History of Texas, together with a biographical history of Milam, Williamson, Bastrop, Travis, Lee and Burleson counties : containing a concise history of the state, with portraits and biographies of prominent citizens of the above named counties, and personal histories of many of the early settlers and leading families Page: 70
HISTORY OP TEXAS.
had been in correspondence with the enemy
at Matamoras, and appears to have held a
commission from Filisola to raise the Ind'ans
as auxiliaries to the Mexican army. Early
in 1839, Filisola was succeeded by General
Canalizo, who, February 27, issued instructions
to the captains and chiefs of the friendly
nations, inciting then to wage incessant war
against Texas, and laying down a plan of
campaign for their guidance. He said that
Mexico was engaged in a war with France,
and could not at the time resume operations
against the revolted province; but the
friendly tribes had it in their power to prevent
the enemy from taking advantage of
fortunate circumstances. They were, however,
caiut;on^d not to advance too near the
frontier of the United States, but should occupy
the lines of San Antonio de Bejar
about tle Guadalupe, and from the heads of
the San Marcos to its mouth. This position
would have the advantage of keeping
the enemy in front and a friendly nation in
the rear, besides cutting off the enemy's
commneree with the interior of Mexico, and
furnishing abundant spoil. They were "not
to cease" to harass the enemy for a single
day, to burn their habitations, lay waste their
fields and prevent then from assembling in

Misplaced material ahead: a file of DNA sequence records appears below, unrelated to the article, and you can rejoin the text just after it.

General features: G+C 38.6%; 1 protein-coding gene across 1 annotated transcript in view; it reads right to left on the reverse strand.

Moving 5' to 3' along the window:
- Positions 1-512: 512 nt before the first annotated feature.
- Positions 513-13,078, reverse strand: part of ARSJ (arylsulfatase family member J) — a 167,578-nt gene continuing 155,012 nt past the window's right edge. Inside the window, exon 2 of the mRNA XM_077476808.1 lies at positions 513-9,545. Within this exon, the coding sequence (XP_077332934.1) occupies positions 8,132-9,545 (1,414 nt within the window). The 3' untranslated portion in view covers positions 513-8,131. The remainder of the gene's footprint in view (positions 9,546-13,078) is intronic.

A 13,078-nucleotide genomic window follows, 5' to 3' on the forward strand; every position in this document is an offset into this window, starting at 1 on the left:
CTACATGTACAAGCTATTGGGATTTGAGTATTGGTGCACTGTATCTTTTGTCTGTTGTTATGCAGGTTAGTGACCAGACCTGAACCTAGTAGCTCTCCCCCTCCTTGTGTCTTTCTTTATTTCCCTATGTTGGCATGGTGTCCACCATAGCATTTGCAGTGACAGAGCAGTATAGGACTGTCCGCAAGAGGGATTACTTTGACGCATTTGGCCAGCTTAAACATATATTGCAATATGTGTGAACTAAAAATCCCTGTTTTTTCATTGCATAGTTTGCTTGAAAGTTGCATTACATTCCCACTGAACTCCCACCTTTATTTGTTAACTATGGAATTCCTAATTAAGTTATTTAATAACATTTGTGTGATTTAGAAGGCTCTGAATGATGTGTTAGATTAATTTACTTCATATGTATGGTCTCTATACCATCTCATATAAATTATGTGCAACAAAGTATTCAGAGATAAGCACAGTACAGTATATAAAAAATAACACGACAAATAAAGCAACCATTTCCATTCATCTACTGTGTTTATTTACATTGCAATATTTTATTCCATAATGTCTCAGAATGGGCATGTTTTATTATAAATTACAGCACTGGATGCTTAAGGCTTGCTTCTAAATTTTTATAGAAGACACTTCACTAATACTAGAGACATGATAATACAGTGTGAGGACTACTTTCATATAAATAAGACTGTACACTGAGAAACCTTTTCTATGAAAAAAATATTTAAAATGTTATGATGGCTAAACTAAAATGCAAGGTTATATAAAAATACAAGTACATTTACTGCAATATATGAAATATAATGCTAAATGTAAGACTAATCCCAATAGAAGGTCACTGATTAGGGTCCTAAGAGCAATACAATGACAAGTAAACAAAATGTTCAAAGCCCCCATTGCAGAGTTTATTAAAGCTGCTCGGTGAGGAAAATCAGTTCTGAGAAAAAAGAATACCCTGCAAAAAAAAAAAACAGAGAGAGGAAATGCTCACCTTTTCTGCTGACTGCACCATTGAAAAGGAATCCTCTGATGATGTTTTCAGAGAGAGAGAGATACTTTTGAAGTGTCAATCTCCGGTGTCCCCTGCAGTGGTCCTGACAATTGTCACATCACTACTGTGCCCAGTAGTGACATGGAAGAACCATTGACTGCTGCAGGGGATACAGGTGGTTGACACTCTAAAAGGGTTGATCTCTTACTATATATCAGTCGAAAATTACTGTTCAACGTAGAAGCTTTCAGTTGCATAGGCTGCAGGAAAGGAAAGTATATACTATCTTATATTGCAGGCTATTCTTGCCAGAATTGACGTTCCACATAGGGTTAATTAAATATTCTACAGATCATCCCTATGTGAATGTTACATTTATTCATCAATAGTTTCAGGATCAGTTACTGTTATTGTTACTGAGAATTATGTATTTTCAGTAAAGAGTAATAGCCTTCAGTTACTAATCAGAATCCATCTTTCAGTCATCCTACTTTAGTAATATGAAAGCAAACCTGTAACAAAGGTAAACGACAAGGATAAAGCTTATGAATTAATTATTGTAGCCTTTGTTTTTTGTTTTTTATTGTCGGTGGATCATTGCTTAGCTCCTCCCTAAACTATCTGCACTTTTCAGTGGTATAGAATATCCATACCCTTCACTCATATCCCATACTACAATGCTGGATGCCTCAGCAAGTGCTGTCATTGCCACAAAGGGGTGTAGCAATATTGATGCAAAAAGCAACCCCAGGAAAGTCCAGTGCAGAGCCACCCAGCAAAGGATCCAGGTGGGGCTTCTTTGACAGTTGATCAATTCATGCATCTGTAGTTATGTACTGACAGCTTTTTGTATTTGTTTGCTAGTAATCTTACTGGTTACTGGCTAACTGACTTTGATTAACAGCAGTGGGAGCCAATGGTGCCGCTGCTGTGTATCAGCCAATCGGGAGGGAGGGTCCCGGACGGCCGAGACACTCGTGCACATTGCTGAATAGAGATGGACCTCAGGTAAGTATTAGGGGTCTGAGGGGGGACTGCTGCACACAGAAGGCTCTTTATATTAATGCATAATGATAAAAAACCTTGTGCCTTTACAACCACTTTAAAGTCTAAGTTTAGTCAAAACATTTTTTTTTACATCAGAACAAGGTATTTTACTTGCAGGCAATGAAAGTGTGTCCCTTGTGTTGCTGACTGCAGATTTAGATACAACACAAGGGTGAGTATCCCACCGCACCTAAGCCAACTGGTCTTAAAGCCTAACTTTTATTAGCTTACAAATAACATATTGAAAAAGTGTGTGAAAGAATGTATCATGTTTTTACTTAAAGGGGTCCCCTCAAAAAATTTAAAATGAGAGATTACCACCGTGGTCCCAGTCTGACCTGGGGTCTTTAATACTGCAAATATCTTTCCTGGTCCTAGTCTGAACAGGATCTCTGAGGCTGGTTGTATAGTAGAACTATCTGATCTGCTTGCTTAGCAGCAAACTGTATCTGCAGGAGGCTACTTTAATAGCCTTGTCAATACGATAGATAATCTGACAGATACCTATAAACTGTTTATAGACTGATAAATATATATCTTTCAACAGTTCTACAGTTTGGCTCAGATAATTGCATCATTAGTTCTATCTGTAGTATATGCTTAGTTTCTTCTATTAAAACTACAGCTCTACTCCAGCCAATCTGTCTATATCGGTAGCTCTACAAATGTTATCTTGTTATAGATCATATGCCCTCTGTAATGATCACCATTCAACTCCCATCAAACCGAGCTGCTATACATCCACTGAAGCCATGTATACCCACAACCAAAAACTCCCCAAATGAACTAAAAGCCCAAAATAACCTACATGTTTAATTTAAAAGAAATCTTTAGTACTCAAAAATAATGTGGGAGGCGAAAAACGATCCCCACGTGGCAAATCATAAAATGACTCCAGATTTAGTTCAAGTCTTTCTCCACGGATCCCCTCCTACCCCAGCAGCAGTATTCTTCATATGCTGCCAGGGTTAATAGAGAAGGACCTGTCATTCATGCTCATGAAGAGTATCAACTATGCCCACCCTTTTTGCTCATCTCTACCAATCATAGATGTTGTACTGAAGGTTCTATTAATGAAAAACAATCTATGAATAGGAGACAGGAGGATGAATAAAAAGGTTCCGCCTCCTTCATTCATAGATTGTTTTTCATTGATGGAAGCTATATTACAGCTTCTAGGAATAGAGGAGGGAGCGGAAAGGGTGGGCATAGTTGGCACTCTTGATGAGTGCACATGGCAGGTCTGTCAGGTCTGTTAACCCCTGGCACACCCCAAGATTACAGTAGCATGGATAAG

great numbers, by rapid and well concerted
efforts. In case they should succeed in uniting
in a considerable number, they were to
be harassed day and night, and operations to
be directed with the greatest vigor against
distant points. Manuel Flores was appointed
commissioner to the Indians, to operate with
them as allies, and also to enlist the services
But the best-laid scheme of -this man went
" agley;"' for as Flores was passing through
Texas with about twenty-five Mexicans and
Indians, he was taken by a Te:an force under
James 0. Rice and killed. Flores' men had
committed several murders; and in the engagement,
which occurred about fifteen miles
from Austin, the men were put to flight.
The correspondence with reference to the enlistmnent
of the Indians and Cordova thus fell
into the hands of the Texans and the plot
was made known.
The Texan government then resolved to
remove the Cherokees, upon whose rich and
beautiful lands the whites were constantly
encroaching. Accordingly, Colonel Burleson,
from the Colorado, Colonel Landrum,
with his regiment from eastern Texas, and
General Rusk, with the Nacogdoches regiment,
were ordered to invade the territory.
The whole force, about 500 mein, was placed
under the command of General Douglass.
Negotiations for the peaceable removal of
the tribe to Arkansas having failed, on July
15, Douglass advanced against the Indian
camp, on arriving at which he found that the
Indians had retreated higher up the- river.
He found them, about 800 strong, and a running
fight with them for several days drove
them from their lands. Their crops were
also destroyed, with the idea that they were
being raised in order to co-operate with the
Mexicans. A few of the expelled owners,
however, did not leave the country, but remained
along the Colorado and continued to
harass the settlers.
But the most hostile and troublesome Indians
were the Comanches. In February,
1840, showing a disposition to enter into a
treaty of peace, twelve of their principal
chiefs met, March 19, the Texan commissioners
at Bejar, where General It. D. MeLeod
was in command. It was known that the
Comaunches bad thirteen white captives in
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Lewis Publishing Company, publisher. History of Texas, together with a biographical history of Milam, Williamson, Bastrop, Travis, Lee and Burleson counties : containing a concise history of the state, with portraits and biographies of prominent citizens of the above named counties, and personal histories of many of the early settlers and leading families, book, 1893; Chicago. (texashistory.unt.edu/ark:/67531/metapth29785/m1/74/ocr/: accessed January 17, 2017), University of North Texas Libraries, The Portal to Texas History, texashistory.unt.edu; .